I have never really believed that faculty unions will solve the problems facing history. With that said, while I am a bit skeptical, I am open-minded. The Organization of American Historians has published several articles on its blog about the status of contingent faculty. Donald W. Rogers, an adjunct lecturer in history at both Central Connecticut State University and Housatonic Community College, argues, "The most impressive gains for contingent faculty members have come from local campaigns waged on a campus-by-campus basis." Labor unions have secured collective bargaining agreements that have the states of part-time faculty. "The gold standard for these contracts has been set by faculty associations in Canadian institutions like Concordia University and the California State University system."
Trevor Griffey, a former adjunct professor in the history department at Long Beach State, begs to differ. He has an interesting article on the blog about his experiences as an adjunct and as a union organizer: "Can Faculty Labor Unions Stop the Decline of Tenure?" The answer seems to be: not really. "Arguably, they have slowed the decline of faculty pay and job security more than they have reversed it," Griffey states. He also explains that two-thirds of all unionized faculty are located in five states: California, Illinois, Michigan, New Jersey, and New York.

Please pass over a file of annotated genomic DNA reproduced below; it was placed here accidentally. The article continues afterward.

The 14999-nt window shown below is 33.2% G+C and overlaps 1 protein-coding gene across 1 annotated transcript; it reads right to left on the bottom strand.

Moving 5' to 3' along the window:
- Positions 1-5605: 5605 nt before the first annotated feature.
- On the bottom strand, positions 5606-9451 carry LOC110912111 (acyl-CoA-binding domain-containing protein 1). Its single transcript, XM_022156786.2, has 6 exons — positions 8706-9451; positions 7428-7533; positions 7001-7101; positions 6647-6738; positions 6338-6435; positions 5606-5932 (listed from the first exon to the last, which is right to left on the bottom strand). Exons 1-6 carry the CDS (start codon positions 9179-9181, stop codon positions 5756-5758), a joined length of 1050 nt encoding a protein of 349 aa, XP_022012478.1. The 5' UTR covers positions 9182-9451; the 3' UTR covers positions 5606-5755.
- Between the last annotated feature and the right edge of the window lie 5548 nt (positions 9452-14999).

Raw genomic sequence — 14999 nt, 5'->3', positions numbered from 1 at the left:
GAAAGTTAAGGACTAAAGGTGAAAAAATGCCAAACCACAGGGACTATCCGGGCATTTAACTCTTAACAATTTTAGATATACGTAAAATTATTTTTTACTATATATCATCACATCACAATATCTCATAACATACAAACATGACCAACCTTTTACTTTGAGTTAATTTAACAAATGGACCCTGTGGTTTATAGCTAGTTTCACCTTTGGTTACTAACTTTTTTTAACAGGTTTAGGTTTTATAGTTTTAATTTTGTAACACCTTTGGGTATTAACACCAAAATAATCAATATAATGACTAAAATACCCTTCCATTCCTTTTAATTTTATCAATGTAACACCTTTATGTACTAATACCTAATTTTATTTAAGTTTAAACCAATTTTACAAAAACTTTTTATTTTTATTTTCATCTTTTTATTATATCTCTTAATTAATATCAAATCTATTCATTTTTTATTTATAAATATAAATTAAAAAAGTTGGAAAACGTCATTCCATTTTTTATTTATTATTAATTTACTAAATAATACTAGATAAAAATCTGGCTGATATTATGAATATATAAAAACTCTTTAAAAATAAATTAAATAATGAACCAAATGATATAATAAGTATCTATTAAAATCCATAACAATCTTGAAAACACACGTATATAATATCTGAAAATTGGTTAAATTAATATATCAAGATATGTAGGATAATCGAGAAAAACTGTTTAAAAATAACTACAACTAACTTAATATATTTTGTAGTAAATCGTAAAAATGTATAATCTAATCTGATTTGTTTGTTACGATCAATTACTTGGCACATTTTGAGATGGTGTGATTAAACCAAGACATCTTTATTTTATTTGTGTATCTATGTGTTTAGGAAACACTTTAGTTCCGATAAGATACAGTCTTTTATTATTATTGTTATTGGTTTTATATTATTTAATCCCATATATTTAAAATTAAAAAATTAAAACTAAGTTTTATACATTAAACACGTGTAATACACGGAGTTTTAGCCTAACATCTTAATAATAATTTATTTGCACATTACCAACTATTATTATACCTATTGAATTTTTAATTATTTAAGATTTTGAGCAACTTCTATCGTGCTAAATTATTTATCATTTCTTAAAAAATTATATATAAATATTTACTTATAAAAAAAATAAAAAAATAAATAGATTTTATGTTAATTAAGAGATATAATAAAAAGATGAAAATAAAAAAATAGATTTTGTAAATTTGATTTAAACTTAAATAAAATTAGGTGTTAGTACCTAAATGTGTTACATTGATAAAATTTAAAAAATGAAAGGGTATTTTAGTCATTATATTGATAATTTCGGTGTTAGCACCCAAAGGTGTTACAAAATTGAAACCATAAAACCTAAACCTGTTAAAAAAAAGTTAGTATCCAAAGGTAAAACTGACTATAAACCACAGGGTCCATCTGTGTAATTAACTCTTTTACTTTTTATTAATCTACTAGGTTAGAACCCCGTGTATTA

In 2001-2002, the California Faculty Association, the union representing faculty in the California State University system got the California state legislature to commit to having a tenure density of 75 percent. The results were immediate. Cal State schools hired nearly 2,000 new faculty positions--all to the good. The thing is--almost at the same time, the state legislature cut funding to the system by half a billion dollars. What happened? Tuition went up, non-teaching elements of the system were cut to the bone, and salaries for faculty went down. The average is $38,000 and that is in California, which is a bit more expensive than other areas of the country. "The biggest lesson that I take from my brief experience in the CSU system," Griffey observes, "is that college faculty in labor unions currently lack the power to effectively resist or reverse the decline of tenure." Griffey also notes that administrators are not the real problem, although he admits that many in the Faculty Association disagree with him. The real problem is the state legislature, which the union is reluctant to criticizes, for partisan reasons.
The essay is interesting and thoughtful, presenting a complex issue without dumbing it down. I suggest a careful read.